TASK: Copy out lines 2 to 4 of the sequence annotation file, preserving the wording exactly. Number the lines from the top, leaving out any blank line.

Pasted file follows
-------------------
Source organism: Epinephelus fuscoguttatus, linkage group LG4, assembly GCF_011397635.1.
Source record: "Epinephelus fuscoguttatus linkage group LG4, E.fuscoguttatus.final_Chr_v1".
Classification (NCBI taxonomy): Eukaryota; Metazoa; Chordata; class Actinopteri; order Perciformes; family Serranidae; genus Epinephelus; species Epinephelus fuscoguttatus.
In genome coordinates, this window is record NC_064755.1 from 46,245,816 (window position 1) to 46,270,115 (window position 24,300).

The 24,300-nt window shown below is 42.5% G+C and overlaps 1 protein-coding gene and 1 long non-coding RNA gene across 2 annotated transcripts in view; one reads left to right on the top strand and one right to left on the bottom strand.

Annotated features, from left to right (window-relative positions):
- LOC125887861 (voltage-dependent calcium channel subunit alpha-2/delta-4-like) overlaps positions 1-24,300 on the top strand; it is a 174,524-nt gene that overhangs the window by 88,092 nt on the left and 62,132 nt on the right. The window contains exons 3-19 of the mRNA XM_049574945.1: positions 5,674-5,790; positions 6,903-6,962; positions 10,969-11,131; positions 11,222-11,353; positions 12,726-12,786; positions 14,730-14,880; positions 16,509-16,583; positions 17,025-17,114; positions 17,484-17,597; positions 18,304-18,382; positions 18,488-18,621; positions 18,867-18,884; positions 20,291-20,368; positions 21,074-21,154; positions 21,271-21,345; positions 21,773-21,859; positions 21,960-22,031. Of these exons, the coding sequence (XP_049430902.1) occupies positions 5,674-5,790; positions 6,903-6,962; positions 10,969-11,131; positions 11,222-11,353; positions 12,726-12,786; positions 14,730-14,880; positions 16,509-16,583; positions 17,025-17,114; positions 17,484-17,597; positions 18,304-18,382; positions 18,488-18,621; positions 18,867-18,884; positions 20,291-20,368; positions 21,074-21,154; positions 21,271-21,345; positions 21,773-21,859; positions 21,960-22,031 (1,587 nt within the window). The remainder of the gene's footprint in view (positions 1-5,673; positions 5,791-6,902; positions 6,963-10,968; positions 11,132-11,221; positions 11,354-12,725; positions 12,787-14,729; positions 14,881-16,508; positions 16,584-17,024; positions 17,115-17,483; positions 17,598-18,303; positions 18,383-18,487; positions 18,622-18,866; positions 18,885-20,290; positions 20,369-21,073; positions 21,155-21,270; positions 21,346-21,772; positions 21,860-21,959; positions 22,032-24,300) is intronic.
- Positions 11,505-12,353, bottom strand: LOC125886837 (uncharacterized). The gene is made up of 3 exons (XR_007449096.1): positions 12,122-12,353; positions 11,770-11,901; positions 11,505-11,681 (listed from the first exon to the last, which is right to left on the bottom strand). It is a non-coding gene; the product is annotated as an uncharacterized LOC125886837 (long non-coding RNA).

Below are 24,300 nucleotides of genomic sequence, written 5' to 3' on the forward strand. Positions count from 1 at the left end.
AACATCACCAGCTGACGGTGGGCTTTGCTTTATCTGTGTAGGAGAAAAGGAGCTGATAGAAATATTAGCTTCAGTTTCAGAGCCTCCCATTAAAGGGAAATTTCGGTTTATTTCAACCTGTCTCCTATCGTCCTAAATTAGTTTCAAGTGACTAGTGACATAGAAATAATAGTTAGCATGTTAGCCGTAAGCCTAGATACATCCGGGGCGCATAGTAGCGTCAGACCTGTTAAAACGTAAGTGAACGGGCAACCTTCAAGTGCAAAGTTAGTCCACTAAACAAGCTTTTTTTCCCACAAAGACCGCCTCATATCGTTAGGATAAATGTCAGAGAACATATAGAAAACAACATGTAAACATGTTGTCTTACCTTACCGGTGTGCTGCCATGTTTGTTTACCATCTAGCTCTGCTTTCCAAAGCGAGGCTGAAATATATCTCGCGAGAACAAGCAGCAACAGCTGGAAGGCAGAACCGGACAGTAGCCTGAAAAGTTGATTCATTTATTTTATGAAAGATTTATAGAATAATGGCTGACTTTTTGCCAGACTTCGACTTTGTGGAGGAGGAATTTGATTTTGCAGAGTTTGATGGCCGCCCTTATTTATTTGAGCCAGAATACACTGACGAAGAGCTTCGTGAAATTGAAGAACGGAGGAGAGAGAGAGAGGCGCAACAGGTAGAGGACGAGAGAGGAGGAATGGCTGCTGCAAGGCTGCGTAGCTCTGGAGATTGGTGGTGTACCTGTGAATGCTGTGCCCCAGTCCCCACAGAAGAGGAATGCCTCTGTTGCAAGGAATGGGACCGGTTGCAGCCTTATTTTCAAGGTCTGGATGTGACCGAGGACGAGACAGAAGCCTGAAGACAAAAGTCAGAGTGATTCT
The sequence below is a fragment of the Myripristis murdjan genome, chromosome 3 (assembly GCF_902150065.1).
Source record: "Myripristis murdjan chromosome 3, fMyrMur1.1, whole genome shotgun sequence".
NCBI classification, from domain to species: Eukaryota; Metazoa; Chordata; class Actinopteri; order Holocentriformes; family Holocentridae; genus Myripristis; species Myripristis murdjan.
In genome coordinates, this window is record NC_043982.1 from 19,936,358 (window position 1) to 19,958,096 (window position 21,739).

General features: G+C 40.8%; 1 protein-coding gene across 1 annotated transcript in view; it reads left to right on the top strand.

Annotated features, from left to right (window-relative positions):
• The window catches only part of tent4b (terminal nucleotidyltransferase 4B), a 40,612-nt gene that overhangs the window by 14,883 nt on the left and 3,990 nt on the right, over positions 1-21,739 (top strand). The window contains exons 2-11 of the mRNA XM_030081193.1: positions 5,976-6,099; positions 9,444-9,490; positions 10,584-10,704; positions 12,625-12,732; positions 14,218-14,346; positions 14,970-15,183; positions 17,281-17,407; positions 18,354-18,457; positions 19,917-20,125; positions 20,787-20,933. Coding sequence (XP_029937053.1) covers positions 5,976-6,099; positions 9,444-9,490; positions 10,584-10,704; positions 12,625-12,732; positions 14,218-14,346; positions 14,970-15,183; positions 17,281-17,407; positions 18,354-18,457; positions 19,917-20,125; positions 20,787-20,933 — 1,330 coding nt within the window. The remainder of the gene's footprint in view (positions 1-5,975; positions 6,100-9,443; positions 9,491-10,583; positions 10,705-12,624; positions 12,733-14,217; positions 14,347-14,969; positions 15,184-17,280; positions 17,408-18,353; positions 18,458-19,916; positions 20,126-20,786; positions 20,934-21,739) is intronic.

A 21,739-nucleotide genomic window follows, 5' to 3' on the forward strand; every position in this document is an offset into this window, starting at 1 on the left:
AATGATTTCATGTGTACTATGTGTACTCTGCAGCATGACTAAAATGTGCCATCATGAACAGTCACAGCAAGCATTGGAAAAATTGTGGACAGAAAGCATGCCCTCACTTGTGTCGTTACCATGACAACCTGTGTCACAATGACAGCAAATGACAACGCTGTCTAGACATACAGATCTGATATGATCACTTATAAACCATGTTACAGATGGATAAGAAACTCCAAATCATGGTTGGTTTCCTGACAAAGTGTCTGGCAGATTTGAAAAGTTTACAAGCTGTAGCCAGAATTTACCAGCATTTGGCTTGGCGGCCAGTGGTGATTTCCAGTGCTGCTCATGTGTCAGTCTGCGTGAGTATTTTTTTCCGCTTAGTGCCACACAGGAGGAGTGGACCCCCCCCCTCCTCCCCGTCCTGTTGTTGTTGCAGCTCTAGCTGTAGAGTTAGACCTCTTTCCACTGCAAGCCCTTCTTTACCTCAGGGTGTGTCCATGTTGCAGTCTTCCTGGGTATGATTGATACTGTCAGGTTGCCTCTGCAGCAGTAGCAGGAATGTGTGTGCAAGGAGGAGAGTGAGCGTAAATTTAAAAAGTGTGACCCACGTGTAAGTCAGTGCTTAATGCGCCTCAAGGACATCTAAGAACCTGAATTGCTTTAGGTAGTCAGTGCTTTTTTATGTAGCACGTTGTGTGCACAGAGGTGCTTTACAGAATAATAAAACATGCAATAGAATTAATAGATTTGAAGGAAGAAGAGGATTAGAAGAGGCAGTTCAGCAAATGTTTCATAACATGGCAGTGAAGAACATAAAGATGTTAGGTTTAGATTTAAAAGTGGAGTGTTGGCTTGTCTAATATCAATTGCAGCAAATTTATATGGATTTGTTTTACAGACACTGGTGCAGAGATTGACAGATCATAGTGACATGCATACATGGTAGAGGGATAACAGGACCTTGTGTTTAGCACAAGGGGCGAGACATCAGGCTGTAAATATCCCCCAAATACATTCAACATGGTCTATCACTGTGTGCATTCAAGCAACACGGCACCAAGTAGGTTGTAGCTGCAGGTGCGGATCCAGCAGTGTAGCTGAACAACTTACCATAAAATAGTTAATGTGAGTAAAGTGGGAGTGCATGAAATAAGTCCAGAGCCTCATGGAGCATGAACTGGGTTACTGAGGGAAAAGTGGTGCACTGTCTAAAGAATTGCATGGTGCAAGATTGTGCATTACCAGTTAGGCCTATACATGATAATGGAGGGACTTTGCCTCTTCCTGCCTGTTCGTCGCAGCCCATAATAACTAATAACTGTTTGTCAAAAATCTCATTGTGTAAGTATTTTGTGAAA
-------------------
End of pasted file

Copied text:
Source record: "Epinephelus fuscoguttatus linkage group LG4, E.fuscoguttatus.final_Chr_v1".
Classification (NCBI taxonomy): Eukaryota; Metazoa; Chordata; class Actinopteri; order Perciformes; family Serranidae; genus Epinephelus; species Epinephelus fuscoguttatus.
In genome coordinates, this window is record NC_064755.1 from 46,245,816 (window position 1) to 46,270,115 (window position 24,300).